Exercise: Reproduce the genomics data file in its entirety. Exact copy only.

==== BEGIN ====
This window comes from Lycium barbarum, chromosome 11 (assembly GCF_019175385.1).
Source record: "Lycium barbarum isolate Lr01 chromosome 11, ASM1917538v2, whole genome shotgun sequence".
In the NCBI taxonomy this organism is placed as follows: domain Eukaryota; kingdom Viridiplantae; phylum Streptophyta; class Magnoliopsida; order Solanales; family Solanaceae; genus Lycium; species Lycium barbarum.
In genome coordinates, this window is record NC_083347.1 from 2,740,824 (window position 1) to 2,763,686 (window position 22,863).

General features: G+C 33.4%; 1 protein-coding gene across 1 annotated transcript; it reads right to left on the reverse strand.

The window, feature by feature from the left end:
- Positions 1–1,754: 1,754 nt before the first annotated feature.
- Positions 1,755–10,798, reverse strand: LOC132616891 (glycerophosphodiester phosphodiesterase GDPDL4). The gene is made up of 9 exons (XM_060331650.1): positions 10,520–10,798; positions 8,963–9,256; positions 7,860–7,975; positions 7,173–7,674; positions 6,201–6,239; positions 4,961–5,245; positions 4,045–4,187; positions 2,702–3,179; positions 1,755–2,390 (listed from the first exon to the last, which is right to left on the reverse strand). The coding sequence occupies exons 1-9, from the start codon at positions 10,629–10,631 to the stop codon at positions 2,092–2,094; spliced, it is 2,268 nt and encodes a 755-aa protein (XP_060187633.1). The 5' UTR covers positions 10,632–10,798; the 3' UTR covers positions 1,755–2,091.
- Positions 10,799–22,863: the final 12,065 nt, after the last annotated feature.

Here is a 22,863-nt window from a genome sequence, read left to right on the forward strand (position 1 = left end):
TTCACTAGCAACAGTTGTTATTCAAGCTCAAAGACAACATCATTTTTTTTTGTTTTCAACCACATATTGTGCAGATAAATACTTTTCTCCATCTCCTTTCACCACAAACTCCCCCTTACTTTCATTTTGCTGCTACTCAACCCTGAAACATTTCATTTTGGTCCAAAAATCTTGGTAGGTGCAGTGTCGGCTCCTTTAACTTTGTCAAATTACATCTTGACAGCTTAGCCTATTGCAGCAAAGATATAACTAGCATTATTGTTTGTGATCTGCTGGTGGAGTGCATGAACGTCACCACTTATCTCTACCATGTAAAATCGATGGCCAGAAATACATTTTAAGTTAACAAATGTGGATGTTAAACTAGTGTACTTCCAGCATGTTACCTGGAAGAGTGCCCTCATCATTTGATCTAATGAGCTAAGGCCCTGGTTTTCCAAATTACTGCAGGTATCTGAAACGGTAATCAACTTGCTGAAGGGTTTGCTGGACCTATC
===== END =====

This window comes from Lycium barbarum, chromosome 11 (assembly GCF_019175385.1).
Source record: "Lycium barbarum isolate Lr01 chromosome 11, ASM1917538v2, whole genome shotgun sequence".
In the NCBI taxonomy this organism is placed as follows: domain Eukaryota; kingdom Viridiplantae; phylum Streptophyta; class Magnoliopsida; order Solanales; family Solanaceae; genus Lycium; species Lycium barbarum.
In genome coordinates, this window is record NC_083347.1 from 2,740,824 (window position 1) to 2,763,686 (window position 22,863).

General features: G+C 33.4%; 1 protein-coding gene across 1 annotated transcript; it reads right to left on the reverse strand.

The window, feature by feature from the left end:
- Positions 1–1,754: 1,754 nt before the first annotated feature.
- Positions 1,755–10,798, reverse strand: LOC132616891 (glycerophosphodiester phosphodiesterase GDPDL4). The gene is made up of 9 exons (XM_060331650.1): positions 10,520–10,798; positions 8,963–9,256; positions 7,860–7,975; positions 7,173–7,674; positions 6,201–6,239; positions 4,961–5,245; positions 4,045–4,187; positions 2,702–3,179; positions 1,755–2,390 (listed from the first exon to the last, which is right to left on the reverse strand). The coding sequence occupies exons 1-9, from the start codon at positions 10,629–10,631 to the stop codon at positions 2,092–2,094; spliced, it is 2,268 nt and encodes a 755-aa protein (XP_060187633.1). The 5' UTR covers positions 10,632–10,798; the 3' UTR covers positions 1,755–2,091.
- Positions 10,799–22,863: the final 12,065 nt, after the last annotated feature.

Here is a 22,863-nt window from a genome sequence, read left to right on the forward strand (position 1 = left end):
TTCACTAGCAACAGTTGTTATTCAAGCTCAAAGACAACATCATTTTTTTTTGTTTTCAACCACATATTGTGCAGATAAATACTTTTCTCCATCTCCTTTCACCACAAACTCCCCCTTACTTTCATTTTGCTGCTACTCAACCCTGAAACATTTCATTTTGGTCCAAAAATCTTGGTAGGTGCAGTGTCGGCTCCTTTAACTTTGTCAAATTACATCTTGACAGCTTAGCCTATTGCAGCAAAGATATAACTAGCATTATTGTTTGTGATCTGCTGGTGGAGTGCATGAACGTCACCACTTATCTCTACCATGTAAAATCGATGGCCAGAAATACATTTTAAGTTAACAAATGTGGATGTTAAACTAGTGTACTTCCAGCATGTTACCTGGAAGAGTGCCCTCATCATTTGATCTAATGAGCTAAGGCCCTGGTTTTCCAAATTACTGCAGGTATCTGAAACGGTAATCAACTTGCTGAAGGGTTTGCTGGACCTATC